The VENTURER project has released its final report, detailing key lessons about safety, users and legal and insurance issues learned during the driverless car project,
The £5m government co-funded three-year research and development project which was based in the West of England and concluded in June 2018, explored the barriers to the adoption of connected and autonomous vehicles (CAVs) in the UK and how best they could be overcome. To do this, the consortium – a partnership of organisations including large and small businesses, universities and local authorities – adopted a multi-disciplinary and user-led approach, focusing on the safe trialling and testing of CAV technology, engagement with the public and a review of the regulatory environment.
Carolyn Mitchell, VENTURER Project Manager and Transport Planning Practice Manager at Atkins, a member of the SNC-Lavalin Group, said, “One of the first research and development projects to explore the future of connected and autonomous vehicles on the UK road network, VENTURER’s findings challenge the status quo, shining a spotlight on what users want from driverless cars, how they can be safely implemented and what government and insurers need to do to make sure the UK is CAV-ready.”
Key findings from the report
Over 200 participants took part in the VENTURER trials, which established a safe testing methodology using both simulated and controlled road network environments. With robust and comparable results across testing in simulated and real-world settings, VENTURER demonstrated the validity of employing this dual approach to assess user responses to CAV technology in a wide variety of settings.
One key focus was planned handover between autonomous driving systems and the human driver, as would be required to achieve Level 3 vehicle autonomy1. Findings suggest that it takes the average driver three seconds to retake control of the vehicle and longer to regain and maintain baseline manual driving performance. Micro-simulation modelling indicates handover events could equate to an additional delay of as much as 20% on the highway network.
These findings suggest that:
- Considering the handover task and typical road speeds, urban roads might lend themselves to early Level 3 CAV adoption, although this suitability needs to be evaluated in the context of the greater complexity of urban highway environments, including the presence of pedestrians and cyclists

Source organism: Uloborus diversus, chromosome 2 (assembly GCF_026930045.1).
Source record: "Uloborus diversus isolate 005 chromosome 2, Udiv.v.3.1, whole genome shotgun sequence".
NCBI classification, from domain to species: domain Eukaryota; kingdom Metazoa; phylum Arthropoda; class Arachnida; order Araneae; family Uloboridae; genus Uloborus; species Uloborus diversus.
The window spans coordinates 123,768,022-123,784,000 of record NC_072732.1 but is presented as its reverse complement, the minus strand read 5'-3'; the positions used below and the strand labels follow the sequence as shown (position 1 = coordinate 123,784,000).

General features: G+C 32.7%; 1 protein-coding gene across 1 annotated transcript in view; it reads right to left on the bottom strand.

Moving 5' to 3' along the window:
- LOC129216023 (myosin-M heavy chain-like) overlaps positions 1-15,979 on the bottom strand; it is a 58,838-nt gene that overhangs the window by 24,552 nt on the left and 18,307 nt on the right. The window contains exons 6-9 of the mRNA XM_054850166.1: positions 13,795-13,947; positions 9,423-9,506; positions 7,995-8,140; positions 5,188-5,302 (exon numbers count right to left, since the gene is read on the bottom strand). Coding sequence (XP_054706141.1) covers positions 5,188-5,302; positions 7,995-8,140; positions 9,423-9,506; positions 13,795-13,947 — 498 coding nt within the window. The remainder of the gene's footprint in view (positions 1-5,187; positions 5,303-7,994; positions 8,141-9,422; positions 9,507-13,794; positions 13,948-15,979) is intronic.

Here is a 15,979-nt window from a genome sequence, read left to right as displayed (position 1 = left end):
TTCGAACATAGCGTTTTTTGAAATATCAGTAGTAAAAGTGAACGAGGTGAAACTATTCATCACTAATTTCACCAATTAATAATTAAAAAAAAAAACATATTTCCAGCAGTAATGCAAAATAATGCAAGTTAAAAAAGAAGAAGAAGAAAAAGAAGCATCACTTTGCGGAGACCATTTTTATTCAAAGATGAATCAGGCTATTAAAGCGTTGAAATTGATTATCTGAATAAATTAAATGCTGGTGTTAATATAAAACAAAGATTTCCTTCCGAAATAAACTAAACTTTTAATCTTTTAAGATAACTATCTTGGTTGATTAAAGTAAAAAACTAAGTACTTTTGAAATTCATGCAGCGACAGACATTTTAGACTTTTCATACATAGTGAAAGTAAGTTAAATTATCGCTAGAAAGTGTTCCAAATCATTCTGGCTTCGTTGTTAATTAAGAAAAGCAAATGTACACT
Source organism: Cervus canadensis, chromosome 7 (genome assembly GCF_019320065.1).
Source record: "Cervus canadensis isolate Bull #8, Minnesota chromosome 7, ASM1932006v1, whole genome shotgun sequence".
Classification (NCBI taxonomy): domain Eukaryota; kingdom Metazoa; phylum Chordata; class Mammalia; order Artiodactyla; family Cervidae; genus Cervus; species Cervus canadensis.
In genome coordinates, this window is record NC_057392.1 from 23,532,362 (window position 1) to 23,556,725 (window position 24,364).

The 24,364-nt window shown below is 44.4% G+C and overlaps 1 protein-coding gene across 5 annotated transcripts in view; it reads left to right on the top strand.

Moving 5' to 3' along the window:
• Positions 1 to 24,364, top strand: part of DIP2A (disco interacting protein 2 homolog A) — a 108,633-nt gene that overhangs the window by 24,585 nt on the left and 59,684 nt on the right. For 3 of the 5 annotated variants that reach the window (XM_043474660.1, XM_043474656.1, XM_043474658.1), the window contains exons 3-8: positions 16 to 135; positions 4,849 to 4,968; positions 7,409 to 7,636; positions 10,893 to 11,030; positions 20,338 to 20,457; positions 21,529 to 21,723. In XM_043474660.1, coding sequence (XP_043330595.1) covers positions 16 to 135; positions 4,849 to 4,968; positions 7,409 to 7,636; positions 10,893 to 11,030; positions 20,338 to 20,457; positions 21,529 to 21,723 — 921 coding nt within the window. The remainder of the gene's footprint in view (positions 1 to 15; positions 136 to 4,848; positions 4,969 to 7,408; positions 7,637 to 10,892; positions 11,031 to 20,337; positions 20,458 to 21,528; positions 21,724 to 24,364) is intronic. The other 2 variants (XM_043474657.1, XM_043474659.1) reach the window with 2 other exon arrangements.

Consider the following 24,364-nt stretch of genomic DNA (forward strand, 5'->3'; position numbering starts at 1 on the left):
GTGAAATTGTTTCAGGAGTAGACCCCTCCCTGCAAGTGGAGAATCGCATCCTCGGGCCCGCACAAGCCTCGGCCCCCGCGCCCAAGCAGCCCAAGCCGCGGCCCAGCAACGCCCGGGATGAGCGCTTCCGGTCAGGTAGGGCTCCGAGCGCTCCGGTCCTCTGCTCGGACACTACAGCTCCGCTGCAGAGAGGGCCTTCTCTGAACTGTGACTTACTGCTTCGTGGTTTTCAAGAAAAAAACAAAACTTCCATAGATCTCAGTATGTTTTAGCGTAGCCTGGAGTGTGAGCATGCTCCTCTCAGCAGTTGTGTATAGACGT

- Additional research is needed to better understand the impact that the introduction of CAVs could have on traffic flow and the operation of the wider transport network – including an examination of planned handover at Level 4+ autonomy2.
The trials also revealed a preference for CAVs to demonstrate more cautious driving behaviours, which could have significant implications for the future of the UK transport network. If CAVs were to drive more cautiously than the average human driver, they may create a traf?c-calming effect on the network, resulting in safety bene?ts where there are both autonomous and manually driven vehicles. Greater consistency in gap acceptance behaviour3 may also optimise road capacity and reduce congestion.
Trial participants reported consistently high trust ratings in CAVs. While positive, this also indicates a need for ongoing engagement with the public, plus ever more complex testing in real-world scenarios, to ensure that the vehicles’ capabilities are fully understood. Trust levels remained consistent for all represented participant groups: pedestrian, cyclist and driver. This finding is reinforced by VENTURER’s social research, which shows the public has a growing understanding of the potential benefits – and risks – of the adoption of CAVs.
The social research also highlighted differences both in the levels of understanding between people and the diversity of views shared, reinforcing the importance of ongoing information sharing and debate.
When it comes to user preferences, the research revealed that people were most willing to use and pay for an individual driverless vehicle and the least willing to use and pay for a shared driverless vehicle – an important learning to consider when examining how future CAV operating and business models develop. An understanding of potential demand for CAVs is crucial to exploring how CAVs will be integrated into the wider transport network.
Legal and insurance
The VENTURER findings informed the development of the Automated and Electric Vehicles Act 2018, a key piece of legislation required for the wider adoption of CAVs in the UK. Key insurance and legal recommendations for insurers, the CAV industry and regulators to consider include:
- Legal and insurance definitions of automated vehicles
- Standards for the capture, retention and use of CAV data
- Clarifying the regulatory and industry approach to SAE Level 31 vehicles
- New standards and regulations for automated vehicles
- How to embed safety and the consumer at the centre of a complex technical environment
- Reform of civil and criminal law to take CAVs into account.
The success of the project is being continued by the VENTURER Alliance. The VENTURER Alliance will use the expertise and capabilities acquired during the project to continue to support the ongoing design, trialling, integration and deployment of CAVs on the transport network and to manage the impacts on society and infrastructure.
Nathan Marsh, Chair of the VENTURER Alliance Board and Intelligent Mobility Director at Atkins, a member of the SNC-Lavalin Group, said, “This comprehensive final report from the VENTURER project contains important findings which will help us all to progress from research into the implementation, integration and normalisation of CAVs in the UK. The VENTURER Alliance is committed to working in collaboration to progress these learnings and we are incredibly proud to lead this initiative.”